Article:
How to Write an Executive Resume Part One: The Important of Targeting

This is the first in a series of posts teaching you exactly how to write an executive resume. I’m Louise Fletcher and I run Blue Sky Resumes, one of the world’s leading executive resume writing services. I’ve been writing executive resumes for over 13 years, and previously I worked as an HR executive for a number of international companies. This means my advice is based on my real-world hiring experience and on the strategies and techniques I’ve developed in my 13+ years of resume writing. Follow this approach and your resume is guaranteed to wow recruiters, CEOs and Board members – I promise.

So let’s gets started. In this first section, I want to talk about targeting.

Target your executive resume carefully, and everything else will flow naturally

The fact is that when it comes to executive resume writing, defining your target is one of the most important things you can do. It’s not enough to say: “I want to be a marketing executive” or “I want to be a CFO” because these roles can vary greatly from company to company. What appeals to a rapidly growing start-up is not what will appeal to a division of a major bank. And the requirements of a Silicon Valley tech company won’t be the same as those of a Fortune 50 conglomerate.

Therefore, it’s important to really get specific about the type of organization you’re targeting, because this knowledge should influence every aspect of your resume.

Let me give you an example. A marketing VP for a small start-up may also manage sales, PR and creative services and, because her team and budget will be quite small, she’ll be expected to be hands-on and frugal. By contrast, a marketing VP for a large corporation may handle only one aspect of marketing (say communications) and will likely manage a larger team and be less involved in the day-to-day. She will also be managing a much larger budget.

Therefore, a resume that works well for one of these positions won’t be anywhere near as effective for the other. Recruiters and CEOs are incredibly busy and don’t spend very much time on each resume. In order to appeal, a good executive resume must show the fit between job and candidate very clearly and directly.

Questions to ask when targeting your executive resume

Here are some of the questions we ask our executive clients before we start writing their resumes. They may not all apply to you, but the more you can answer, the better your resume will be.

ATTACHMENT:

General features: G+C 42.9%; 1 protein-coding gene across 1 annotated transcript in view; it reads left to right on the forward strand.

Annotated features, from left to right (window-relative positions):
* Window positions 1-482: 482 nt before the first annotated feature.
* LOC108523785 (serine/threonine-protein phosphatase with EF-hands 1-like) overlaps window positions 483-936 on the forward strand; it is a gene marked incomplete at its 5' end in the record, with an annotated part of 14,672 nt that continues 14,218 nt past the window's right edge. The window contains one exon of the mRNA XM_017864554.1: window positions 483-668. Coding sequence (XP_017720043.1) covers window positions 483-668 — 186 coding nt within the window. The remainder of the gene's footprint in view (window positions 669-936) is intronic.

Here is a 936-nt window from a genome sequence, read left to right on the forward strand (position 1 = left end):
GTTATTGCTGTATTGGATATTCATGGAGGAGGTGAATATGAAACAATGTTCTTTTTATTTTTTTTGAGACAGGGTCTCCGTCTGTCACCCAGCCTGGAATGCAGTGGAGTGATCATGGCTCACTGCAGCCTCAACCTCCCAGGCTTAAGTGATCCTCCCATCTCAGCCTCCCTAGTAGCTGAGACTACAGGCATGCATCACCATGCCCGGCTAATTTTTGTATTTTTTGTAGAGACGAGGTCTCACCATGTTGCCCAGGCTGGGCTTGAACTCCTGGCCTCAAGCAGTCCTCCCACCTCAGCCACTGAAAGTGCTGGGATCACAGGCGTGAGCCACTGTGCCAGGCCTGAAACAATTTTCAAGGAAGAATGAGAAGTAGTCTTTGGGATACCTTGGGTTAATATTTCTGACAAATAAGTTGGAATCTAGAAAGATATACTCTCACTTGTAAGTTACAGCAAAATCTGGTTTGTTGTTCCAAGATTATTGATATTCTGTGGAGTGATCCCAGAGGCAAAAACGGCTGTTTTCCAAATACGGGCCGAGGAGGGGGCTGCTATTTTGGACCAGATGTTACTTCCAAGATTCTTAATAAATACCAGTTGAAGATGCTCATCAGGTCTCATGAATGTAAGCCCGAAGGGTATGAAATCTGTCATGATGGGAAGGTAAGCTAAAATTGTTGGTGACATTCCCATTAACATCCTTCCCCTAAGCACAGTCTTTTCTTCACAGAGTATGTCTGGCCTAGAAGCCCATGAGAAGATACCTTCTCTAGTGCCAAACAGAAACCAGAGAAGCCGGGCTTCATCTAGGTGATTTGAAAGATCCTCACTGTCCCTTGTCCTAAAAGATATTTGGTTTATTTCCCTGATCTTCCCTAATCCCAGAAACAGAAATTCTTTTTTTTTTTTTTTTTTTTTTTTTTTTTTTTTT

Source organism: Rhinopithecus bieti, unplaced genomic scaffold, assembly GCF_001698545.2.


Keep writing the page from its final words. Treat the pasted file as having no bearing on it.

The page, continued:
– In your next position, what title(s) will you hold?
– What will your boss’s title be? (CEO? SVP? Board member?)
– Roughly what size will the company be? (state this in revenue and/or employee population)
– Do you know the industry(s) you want to work in, or are you open to any industry?
– Ideally, what will the culture be like? (Entrepreneurial? Creative? Traditional?)
– Will your work be quite narrowly defined, or will you be expected to handle a wide range of responsibilities?
– Ideally, will you be refining something successful or taking on a turnaround project?
– Will you be quite hands-on or will you manage a large team?
– Would you prefer a domestic or international company?
– Are there any other particular criteria you’re looking for?

Be as specific as you can

Describe your target position in as much detail as possible and you’ll be in good shape to write a resume that truly appeals to your target audience. Please note: if you have two or more target audiences, don’t try to appeal to them all with one resume – instead write up the details of each target audience separately. Then, as you follow my executive resume writing process, you can develop as many different resume versions as you need, each one carefully honed for a specific audience.

In my next article, we’ll shift the focus from your target audience to you, and I’ll show you how to define exactly what you have to offer. Be sure to stay tuned.

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